Show Context Citation Context In the present panel context, there are four main issues to take into consideration: The Value of School Facility Investments: Evidence from a Dynamic Regression Discontinuity Design.
Infrastructure investment has been and will continue to be a prominent campaign theme in the run up to the US elections. Both Hillary Clinton and Donald Trump have promised significant public investment in infrastructure.
For some time, the discussion has revolved around the opportunities and costs of increased government infrastructure spending. September 19, Topic: He calls for the adoption of a major infrastructure investment program by Congress in springwhatever the election result.
Some infrastructure priorities can clearly be considered a responsibility of the private sector, and there is also a case for experimenting with the mobilisation of private capital for infrastructure that has traditionally been a public-sector preserve.
However, the reality that government borrowing costs are much lower than the returns demanded by private-sector infrastructure investors should lead to caution. Only when private-sector performance in building and operating infrastructure is likely to be better than what the public sector can do is there a compelling argument for privatisation.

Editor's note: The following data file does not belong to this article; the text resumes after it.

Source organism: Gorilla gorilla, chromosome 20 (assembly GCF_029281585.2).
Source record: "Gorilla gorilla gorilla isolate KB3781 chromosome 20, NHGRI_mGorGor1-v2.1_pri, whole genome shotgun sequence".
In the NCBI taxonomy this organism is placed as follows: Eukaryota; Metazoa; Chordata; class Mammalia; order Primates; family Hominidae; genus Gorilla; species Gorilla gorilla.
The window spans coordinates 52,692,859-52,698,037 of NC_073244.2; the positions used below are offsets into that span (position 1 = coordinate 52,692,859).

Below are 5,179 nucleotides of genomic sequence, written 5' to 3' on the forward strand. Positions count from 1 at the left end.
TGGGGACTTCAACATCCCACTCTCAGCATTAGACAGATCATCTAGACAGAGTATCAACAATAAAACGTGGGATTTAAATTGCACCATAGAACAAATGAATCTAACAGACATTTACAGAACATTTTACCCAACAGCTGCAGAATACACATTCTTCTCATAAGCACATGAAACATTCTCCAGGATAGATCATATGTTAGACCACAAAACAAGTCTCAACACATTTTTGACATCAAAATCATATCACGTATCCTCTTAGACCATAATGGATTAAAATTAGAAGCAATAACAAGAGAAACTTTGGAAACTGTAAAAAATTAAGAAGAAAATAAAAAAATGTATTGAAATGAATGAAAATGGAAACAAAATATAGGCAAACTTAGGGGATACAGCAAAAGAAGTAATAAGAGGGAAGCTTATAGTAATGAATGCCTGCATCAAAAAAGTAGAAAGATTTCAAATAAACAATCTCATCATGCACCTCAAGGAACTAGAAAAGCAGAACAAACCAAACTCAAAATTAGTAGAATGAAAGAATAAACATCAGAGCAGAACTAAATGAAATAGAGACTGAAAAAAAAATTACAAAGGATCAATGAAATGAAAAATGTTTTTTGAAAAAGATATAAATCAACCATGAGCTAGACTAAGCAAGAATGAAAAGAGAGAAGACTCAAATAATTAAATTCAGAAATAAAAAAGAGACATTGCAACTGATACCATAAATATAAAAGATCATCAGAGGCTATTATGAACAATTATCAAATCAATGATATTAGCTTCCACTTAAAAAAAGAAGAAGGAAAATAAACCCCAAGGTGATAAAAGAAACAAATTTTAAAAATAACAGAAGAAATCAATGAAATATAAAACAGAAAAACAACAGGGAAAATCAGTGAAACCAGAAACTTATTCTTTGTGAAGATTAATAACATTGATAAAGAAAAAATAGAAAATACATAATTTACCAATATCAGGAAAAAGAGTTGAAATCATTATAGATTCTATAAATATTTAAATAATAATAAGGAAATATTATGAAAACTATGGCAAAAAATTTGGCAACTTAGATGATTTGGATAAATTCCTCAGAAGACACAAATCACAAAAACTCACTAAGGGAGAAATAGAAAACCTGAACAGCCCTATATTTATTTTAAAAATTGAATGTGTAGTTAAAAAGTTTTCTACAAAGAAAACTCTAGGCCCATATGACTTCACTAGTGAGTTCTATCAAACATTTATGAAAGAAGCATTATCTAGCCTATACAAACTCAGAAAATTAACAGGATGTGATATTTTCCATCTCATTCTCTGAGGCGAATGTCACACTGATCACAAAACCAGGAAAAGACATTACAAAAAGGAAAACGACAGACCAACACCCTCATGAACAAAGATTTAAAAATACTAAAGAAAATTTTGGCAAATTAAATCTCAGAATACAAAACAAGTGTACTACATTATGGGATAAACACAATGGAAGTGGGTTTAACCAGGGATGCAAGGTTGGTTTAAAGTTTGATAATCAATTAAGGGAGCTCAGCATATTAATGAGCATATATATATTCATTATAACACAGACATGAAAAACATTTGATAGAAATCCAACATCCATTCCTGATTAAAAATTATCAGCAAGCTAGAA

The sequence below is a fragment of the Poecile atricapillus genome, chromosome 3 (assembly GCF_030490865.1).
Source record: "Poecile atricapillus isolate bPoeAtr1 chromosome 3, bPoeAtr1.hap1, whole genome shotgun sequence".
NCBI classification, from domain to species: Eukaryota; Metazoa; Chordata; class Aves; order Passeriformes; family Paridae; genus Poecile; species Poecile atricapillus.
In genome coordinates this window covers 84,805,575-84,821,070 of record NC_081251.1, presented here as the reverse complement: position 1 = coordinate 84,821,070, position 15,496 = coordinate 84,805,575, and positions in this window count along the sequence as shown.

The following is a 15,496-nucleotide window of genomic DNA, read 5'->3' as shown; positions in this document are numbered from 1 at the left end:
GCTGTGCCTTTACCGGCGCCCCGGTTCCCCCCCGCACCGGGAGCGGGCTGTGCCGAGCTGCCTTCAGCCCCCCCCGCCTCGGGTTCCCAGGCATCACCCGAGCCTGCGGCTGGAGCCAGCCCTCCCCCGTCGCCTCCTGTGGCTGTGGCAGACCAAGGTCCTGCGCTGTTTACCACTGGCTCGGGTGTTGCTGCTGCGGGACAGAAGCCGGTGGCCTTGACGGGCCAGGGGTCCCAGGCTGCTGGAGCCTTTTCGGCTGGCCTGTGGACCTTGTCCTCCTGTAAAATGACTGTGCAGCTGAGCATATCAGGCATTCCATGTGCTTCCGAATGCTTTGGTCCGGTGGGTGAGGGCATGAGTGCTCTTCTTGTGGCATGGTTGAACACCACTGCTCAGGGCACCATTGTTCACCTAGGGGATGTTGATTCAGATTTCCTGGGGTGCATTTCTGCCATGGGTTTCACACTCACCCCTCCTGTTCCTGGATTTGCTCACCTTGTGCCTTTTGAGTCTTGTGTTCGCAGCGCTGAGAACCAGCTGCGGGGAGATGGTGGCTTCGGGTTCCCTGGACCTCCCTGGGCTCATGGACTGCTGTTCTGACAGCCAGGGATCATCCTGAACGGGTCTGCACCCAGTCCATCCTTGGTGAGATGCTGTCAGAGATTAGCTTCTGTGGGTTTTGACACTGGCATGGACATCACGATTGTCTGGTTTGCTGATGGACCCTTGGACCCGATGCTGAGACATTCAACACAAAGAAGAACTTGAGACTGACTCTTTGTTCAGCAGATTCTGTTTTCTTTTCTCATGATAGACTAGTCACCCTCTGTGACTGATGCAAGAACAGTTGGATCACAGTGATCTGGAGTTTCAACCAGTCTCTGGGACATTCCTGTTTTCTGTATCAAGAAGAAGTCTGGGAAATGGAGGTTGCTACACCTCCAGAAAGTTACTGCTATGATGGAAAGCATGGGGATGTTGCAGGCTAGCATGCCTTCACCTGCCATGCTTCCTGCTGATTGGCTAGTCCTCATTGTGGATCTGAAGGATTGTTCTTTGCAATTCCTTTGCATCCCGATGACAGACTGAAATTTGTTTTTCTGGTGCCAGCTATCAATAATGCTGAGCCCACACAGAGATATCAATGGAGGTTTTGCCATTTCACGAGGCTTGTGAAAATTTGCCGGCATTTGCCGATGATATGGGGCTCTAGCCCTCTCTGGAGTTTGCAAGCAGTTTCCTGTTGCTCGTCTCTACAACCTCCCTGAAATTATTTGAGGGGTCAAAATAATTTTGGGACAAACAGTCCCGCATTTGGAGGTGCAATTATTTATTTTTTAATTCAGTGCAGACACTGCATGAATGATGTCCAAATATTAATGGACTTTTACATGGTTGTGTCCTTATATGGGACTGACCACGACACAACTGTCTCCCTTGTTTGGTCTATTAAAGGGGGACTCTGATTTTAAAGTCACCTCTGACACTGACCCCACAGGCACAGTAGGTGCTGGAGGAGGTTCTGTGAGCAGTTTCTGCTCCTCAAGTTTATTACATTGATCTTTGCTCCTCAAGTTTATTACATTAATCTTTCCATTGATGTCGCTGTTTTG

Nevertheless, Summers admits that scepticism about the efficiency of infrastructure investment is legitimate. Ed Glaeser has an essay in the City Journal, which takes a more sceptical tone.
First, that it supercharges economic growth. Second, that infrastructure spending is an ideal government tool for fighting unemployment during recessions. Third, that infrastructure should also be a national responsibility, led by Washington and financed by federal tax revenues.
Glaeser thinks that none of this is correct. As for fighting recessions, which require a rapid response, it is hard to get infrastructure projects under way quickly and wisely enough. Moreover, centralised federal tax funding of these projects makes inefficiencies and waste even more likely.
Infrastructure advocates downplay standard cost-benefit analysis in favor of broad macroeconomic surveys, which look at the statistical link between public-infrastructure investment and overall economic activity. But Glaeser argues that this approach can produce imprecise—and even wildly misleading—results.
America needs an infrastructure renaissance, but it will not get it by the federal government simply writing big checks. Glaeser thinks a far better and fairer model would be for infrastructure to be managed by independent but focused local public and private entities and funded primarily by user fees, not federal tax dollars.
The infrastructure in the worst condition is infrastructure that is heavily subsidised, because politicians would rather build new projects than maintain old ones. That suggests that the US government should spend less, not more, on new infrastructure.
Making infrastructure spending a priority would simply lead to more grandiose projects, few of which will produce any economic or social returns.
Should the impetus lie with the private or the public sector? Noah Smith is against deliberately underestimating the upside of fixing roads and bridges. Infrastructure investments have elements of public goods, and this is something that the private sector, left to its own devices, cannot or will not provide enough of.